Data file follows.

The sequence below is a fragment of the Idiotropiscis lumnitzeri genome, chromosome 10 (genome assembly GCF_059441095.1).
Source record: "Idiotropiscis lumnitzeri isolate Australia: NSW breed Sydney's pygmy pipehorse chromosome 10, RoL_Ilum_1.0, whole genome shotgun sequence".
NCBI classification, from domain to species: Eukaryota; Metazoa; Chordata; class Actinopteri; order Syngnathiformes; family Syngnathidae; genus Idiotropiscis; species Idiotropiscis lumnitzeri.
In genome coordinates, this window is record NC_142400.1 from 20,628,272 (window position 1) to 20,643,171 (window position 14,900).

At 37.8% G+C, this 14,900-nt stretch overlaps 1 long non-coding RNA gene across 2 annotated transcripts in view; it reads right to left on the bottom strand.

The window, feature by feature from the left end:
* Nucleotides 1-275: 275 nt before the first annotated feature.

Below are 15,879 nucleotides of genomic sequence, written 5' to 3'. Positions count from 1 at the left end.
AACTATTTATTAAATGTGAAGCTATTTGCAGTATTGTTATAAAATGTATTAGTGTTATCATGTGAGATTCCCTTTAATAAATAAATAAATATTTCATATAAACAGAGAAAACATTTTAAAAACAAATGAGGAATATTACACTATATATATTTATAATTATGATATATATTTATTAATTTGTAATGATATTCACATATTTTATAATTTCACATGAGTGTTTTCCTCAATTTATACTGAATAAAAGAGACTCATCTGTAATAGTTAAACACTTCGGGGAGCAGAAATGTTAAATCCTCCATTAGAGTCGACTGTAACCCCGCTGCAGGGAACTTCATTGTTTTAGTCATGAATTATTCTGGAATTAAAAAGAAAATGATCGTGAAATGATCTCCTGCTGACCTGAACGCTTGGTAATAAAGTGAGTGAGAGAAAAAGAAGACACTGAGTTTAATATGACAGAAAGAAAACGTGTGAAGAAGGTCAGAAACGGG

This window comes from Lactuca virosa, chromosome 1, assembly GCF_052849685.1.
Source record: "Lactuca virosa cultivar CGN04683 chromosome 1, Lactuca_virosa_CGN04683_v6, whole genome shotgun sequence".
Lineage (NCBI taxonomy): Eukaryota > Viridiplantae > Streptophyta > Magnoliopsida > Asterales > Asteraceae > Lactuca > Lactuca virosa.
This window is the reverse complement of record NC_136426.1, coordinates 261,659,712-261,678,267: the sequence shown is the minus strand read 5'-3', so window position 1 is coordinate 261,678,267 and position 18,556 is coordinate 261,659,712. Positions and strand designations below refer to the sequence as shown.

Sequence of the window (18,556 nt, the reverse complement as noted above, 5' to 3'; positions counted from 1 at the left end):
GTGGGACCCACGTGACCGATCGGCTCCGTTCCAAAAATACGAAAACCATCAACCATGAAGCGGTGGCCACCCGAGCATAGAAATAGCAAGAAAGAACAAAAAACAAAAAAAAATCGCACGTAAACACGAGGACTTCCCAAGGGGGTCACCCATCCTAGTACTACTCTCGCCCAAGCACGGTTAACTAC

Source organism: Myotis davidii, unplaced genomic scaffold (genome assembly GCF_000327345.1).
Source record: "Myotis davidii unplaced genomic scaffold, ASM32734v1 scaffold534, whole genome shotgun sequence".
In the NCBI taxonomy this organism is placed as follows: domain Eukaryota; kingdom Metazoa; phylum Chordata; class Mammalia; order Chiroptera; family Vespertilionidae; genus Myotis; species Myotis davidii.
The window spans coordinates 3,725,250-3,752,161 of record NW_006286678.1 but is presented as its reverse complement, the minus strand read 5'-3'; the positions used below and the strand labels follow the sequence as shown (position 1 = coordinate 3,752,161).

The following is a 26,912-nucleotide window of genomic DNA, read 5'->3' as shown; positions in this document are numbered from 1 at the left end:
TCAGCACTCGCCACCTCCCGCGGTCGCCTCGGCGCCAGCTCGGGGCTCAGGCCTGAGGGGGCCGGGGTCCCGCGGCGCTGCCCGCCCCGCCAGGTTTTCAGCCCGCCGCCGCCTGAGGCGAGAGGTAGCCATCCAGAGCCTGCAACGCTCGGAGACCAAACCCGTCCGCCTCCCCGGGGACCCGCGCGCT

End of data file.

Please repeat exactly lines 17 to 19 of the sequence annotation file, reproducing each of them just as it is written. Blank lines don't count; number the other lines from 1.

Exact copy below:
Source record: "Myotis davidii unplaced genomic scaffold, ASM32734v1 scaffold534, whole genome shotgun sequence".
In the NCBI taxonomy this organism is placed as follows: domain Eukaryota; kingdom Metazoa; phylum Chordata; class Mammalia; order Chiroptera; family Vespertilionidae; genus Myotis; species Myotis davidii.
The window spans coordinates 3,725,250-3,752,161 of record NW_006286678.1 but is presented as its reverse complement, the minus strand read 5'-3'; the positions used below and the strand labels follow the sequence as shown (position 1 = coordinate 3,752,161).